We will eventually reject the voracious appetite of Capitalism and it’s daily diet of exploitation. We’ll get wise to it’s peddling of need and scarcity and the harvest of hatred and greed that it yields. We will just stop and look at our collective selves and individually ask “Why am I letting myself be ruled by a bunch of corporate psychopaths whose wealth I maintain whilst they hold me in utter contempt?” I f**king hope we do anyway (I’m generally misanthropic).

    The dream of labour saving technology has been well and truly usurped, warped and twisted into a knife in the back of modern civilisation Ms Hunt. We should have used all that time saved to fulfil our natural aspirations and realise our dreams. Instead some horrible, greedy, corporate beast riding the back of a forked tongued politician took all that time that technology saved and packed into an extra bunch tasks for workers on more or less the same pay. Now we race against a digital pace. A race we can’t keep up with. And if time is money, the less we have, the less we earn; an equation that conveniently works in reverse for the corporate employers.

    Phew… that was cathartic. One good rant deserves another eh ;-)

  23. February 7, 2014 at 01:20 #

    Reblogged this on Crohn's and Cupcakes and commented:
    This is an interesting editorial on where our culture is headed.

  24. February 7, 2014 at 01:54 #

    It seems that you are on the way to spiritual journey …
    Try to imagine, and to think … can I handle myself without a job?
    Is it really really that a job, is the source of life …? Or just an illusion?

    here in Israel my land I know about people who lives without a job. And…is some of them are still working…? it’s just for a mattress, some food and clothing. And why? Because they know that work is not the purpose of life.


    • February 7, 2014 at 01:59 #

      Here is a really good book. Published all around the world with translation of 11 languages, that can help a little bit to open the mind about the issues I wrote above.

      • February 7, 2014 at 02:10 #

        I also remember a course that I participated in. The talk about three revolutions:
        1. Agricultural revolution
        2. Industrial Revolution
        3. The information revolution (currently)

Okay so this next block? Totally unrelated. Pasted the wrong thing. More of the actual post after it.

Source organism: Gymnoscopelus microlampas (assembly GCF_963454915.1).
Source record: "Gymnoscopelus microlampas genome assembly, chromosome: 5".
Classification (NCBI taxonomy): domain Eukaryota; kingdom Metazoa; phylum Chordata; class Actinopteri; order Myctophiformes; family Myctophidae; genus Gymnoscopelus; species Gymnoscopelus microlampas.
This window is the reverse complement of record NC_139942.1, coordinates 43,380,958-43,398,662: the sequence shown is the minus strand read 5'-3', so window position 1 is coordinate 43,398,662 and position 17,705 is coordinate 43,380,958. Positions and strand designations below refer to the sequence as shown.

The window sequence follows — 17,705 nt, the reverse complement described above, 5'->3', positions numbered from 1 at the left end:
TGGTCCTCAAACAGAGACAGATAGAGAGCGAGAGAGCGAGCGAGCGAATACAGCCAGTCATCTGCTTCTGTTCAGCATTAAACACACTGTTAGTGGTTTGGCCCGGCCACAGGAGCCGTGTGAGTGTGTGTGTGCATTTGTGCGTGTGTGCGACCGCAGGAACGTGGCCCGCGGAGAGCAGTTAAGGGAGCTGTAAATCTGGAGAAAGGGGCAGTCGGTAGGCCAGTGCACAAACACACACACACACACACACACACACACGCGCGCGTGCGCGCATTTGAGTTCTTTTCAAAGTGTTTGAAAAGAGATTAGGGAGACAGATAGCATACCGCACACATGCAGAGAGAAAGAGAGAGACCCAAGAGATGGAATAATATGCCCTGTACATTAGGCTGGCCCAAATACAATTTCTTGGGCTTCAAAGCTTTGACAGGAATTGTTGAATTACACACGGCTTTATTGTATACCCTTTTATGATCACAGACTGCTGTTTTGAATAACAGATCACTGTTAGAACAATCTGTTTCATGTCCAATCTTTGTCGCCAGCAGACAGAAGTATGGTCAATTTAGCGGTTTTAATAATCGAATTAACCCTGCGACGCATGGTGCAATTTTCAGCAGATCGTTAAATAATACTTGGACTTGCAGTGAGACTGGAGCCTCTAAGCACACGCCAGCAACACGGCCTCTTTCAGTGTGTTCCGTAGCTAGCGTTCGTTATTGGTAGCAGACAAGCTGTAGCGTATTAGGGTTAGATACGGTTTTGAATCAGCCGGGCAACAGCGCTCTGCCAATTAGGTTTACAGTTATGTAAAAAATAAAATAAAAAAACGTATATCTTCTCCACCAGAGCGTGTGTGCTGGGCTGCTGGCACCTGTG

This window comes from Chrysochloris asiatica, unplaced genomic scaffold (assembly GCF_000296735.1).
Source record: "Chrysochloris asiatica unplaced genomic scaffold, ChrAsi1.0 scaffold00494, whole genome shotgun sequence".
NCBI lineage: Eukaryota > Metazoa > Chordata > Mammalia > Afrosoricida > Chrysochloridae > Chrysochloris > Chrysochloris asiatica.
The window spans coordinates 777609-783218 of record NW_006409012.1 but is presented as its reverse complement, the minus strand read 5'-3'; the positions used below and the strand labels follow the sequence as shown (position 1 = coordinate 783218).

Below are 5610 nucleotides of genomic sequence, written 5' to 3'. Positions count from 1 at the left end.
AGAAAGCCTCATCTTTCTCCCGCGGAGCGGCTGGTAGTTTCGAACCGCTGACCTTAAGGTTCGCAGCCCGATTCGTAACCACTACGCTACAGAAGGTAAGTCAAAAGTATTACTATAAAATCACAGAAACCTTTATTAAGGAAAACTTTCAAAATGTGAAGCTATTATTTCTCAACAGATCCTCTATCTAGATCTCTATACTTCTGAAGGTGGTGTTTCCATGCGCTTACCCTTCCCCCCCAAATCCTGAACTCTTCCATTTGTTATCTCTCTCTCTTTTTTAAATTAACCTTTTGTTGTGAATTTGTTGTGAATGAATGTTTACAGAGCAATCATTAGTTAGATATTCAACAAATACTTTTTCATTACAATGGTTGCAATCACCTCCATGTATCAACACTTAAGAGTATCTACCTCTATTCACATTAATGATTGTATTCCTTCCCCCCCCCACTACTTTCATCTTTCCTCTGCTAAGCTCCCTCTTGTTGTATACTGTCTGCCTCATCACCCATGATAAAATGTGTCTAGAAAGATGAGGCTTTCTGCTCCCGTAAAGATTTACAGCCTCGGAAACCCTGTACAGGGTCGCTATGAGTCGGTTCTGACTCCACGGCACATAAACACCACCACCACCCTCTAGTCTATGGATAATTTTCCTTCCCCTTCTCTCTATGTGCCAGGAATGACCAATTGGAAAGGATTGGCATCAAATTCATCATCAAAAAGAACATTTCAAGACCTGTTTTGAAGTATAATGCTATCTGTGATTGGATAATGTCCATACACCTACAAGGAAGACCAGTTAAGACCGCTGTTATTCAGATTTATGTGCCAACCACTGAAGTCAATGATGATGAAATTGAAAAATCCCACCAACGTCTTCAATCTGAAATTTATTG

4. in the future will be another revolution … Such, that will cause people to look for themselves … because the leisure time will increase so much.

        (I want to apologize about three separates comments. Please, merge them to one comment)


  25. February 7, 2014 at 03:32 #

    Reblogged this on tymoeahumuza's Blog and commented:
    Check it out

  26. February 7, 2014 at 03:41 #

    Reblogged this on HBIC Philanthropy.

  27. February 7, 2014 at 03:46 #

    Thanks for the post, many good points, good perspective! I have been struggling with some of these very concerns for a bit now and just jumped off of the “crazy train” about 7 months ago to try to start my own business. However, I am in a field where the customers that I will potentially work for as a consultant are the very Corporates from where I just left!! We’ll see how it goes… Regardless, chin up, as humanity has struggled and struggled many times over the millennia and is still kicking!

  28. February 7, 2014 at 04:29 #

    I am fighting my way back from a long term bout of unemployment from a mass lay off at my former company. I was under the illusion that I was going to be back at work in a fast manner which did not seem to go as planned.

    During my time of unemployment, I did something fairly radical. I volunteered at a local organization that operates a food pantry/job placement service. Working with the unemployed has really opened my eyes to how the cards have been stacked against them. It has also caused me to really notice the negative views of the unemployed by the employed and how much they side with the very companies that are cutting their benefits and putting them into a position of being homeless after receiving a few major setbacks.

    In my opinion, I think the problem is not the poor. I think it is with the system and with our elected leaders who are not interested in doing something that is common in the private business sector which is to adapt and change.

    I see two problems at the center. The first is that the system in the U.S. does nothing more than hand out money. There is no target to reach. No skills are learned. There is a not an end date to become self sufficient. The second issue is technological skills. Ever try to get a paper application these days? So people without basic computer skills and internet access are instantly separated out of the job searching system. This greatly affects senior citizens and the people that can not afford internet access.